In Living

Ellen Schneiderman, animal trainer.

Animal trainer sees human-pet interaction as a partnership

When animal trainer Ellen Schneiderman looks at a dog, cat or bird – any pet you bring into your life – she sees a partnership.

"This is a creature you're going to have in your house that you're going to live with for hopefully a pretty long time," says Schneiderman, who has trained more than 1,000 dogs during her career. "It should be a mutually respectful and beneficial relationship."

But that's not how people have always approached obedience training. When Schneiderman began working with animals in the early '90s, punishment-based training was very much the name of the game.

"At that time, the field of applied animal behavior was very, very new – so new that nobody really, aside from a few people, knew about it," she admits. "I didn't know about it."

Schneiderman's career path has taken her from non-animal occupations like corporate real estate to volunteering at the Wisconsin Humane Society to working with birds of prey at the Schlitz Audubon Society. Now, she's focusing on one-on-one animal training, and the process works.

While her business is almost entirely word of mouth, it usually falls under one of two scenarios, says Schneiderman: either a family is getting a dog, for example, and needs help, or it's had a dog for years and a problem has become unmanageable.

Her typical package is four, one-hour home visits for $250, and that's usually enough to teach a dog (or cat) the basics. Most of the time, of course, she's training dogs.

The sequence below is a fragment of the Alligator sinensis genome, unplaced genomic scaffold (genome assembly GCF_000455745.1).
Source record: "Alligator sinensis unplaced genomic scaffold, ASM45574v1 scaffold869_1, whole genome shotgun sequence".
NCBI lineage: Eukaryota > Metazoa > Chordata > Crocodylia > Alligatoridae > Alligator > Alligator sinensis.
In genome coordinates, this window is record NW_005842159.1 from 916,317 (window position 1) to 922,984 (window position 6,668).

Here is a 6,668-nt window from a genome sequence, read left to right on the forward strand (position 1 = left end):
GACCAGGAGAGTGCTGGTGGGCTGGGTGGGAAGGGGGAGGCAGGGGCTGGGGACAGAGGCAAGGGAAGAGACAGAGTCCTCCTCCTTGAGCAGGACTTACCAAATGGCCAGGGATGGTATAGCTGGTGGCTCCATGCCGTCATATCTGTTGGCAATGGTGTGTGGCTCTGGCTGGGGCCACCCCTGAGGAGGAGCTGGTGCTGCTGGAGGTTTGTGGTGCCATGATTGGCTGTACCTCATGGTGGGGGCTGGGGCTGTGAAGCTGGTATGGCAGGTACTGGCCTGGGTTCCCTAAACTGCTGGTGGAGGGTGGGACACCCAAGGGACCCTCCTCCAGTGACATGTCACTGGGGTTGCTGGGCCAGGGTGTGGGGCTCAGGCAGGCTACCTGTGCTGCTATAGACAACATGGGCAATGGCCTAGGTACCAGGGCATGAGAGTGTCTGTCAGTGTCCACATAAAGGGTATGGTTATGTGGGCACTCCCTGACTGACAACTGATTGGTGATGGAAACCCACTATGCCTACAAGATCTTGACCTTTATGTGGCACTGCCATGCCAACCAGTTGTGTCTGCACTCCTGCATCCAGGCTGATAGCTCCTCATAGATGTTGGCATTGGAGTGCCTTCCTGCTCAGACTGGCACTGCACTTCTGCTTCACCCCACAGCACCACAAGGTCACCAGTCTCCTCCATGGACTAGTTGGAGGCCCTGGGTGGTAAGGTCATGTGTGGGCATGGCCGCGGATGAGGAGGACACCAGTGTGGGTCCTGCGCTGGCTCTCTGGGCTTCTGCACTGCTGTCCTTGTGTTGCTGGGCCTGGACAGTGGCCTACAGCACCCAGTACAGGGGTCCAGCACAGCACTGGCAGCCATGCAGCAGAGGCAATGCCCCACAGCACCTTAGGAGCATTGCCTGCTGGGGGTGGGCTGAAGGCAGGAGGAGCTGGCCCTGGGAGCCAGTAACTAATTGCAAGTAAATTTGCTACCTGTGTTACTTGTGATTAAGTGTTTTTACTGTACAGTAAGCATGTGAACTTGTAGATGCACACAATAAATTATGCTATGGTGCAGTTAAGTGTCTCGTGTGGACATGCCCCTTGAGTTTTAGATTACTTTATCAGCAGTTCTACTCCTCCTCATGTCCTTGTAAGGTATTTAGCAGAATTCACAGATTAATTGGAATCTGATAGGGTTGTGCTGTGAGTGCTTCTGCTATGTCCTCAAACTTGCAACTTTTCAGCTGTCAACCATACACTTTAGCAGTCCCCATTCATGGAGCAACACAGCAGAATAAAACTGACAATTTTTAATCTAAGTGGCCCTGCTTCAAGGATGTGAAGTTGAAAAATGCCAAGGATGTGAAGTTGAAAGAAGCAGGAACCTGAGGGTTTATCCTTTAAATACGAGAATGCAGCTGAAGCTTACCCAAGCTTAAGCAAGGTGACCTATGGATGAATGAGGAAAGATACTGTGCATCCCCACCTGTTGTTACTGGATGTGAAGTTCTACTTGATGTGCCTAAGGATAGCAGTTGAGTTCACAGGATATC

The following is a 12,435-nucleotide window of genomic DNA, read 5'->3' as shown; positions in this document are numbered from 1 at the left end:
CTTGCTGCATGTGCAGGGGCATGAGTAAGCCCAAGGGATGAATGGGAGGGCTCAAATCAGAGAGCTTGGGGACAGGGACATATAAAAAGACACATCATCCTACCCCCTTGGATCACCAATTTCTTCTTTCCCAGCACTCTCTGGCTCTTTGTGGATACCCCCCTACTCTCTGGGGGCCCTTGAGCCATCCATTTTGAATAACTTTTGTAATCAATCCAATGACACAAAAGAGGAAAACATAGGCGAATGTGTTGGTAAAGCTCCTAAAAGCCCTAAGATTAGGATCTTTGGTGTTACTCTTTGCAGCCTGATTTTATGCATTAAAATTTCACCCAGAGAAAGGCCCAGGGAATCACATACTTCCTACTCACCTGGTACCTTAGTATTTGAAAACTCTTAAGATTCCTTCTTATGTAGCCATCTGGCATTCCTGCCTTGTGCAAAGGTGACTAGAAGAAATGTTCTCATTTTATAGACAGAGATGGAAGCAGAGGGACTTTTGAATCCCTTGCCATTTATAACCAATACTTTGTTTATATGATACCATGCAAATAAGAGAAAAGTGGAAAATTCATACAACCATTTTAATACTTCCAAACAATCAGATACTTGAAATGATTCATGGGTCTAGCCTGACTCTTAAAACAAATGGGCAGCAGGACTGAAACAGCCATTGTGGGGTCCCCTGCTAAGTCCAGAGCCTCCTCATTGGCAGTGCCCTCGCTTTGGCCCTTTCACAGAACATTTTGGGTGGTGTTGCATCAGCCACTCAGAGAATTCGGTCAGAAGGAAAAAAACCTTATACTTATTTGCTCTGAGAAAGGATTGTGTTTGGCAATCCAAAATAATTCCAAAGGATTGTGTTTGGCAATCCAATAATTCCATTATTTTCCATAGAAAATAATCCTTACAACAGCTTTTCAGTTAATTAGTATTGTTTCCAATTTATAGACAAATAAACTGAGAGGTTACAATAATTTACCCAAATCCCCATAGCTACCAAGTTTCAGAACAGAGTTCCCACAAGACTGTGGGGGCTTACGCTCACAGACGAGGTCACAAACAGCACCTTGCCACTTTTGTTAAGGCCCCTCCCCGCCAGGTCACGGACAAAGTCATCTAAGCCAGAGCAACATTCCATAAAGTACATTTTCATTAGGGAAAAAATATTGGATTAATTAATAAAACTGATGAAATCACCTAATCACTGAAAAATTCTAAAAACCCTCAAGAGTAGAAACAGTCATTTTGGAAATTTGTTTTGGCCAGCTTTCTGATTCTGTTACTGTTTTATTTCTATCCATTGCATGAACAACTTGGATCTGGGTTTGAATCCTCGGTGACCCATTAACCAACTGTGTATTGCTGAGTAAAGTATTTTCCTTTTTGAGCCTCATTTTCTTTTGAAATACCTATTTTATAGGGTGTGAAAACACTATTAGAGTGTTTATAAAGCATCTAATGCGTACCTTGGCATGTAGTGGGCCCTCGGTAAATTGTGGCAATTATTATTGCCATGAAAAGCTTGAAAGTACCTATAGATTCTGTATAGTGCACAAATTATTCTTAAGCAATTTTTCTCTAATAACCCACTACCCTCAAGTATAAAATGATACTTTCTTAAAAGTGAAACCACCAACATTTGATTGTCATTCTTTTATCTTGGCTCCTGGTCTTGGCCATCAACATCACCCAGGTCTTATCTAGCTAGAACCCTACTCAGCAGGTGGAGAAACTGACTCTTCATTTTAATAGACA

Says Schneiderman, "Sometimes people just want to keep going and do more or reinforce, and that's great, but by and large, in four one-hour sessions with a small group concentrating on specific behaviors, we can accomplish as much as most people accomplish in a 6-8 week group training class."

Schneiderman flight-training Tallulah the turkey vulture at the Schlitz Audubon.

And, while Cesar Millan may be who most people think of when they consider pet training, Schneiderman bristles at his approach. Punishment-based training, she says, defeats the purpose of building an animal's trust.

Rather, she subscribes to "force-free" training methods taught by experts like Karen Pryor and Sue Sternberg.

"I don't use punishment," says Schneiderman. "My goal is always for whatever animal I'm working with to want to learn. To learn how to learn, first of all, and then to want to learn, because it should be fun, and you should be partners."

This approach is less stressful for pets and owners alike.

"You yank up on the leash and crank up on a leash, and you push down for a sit, and it's just so counterproductive, and it can be very damaging to the relationship and to the animals."

For more information about Schneiderman's animal training, email her at


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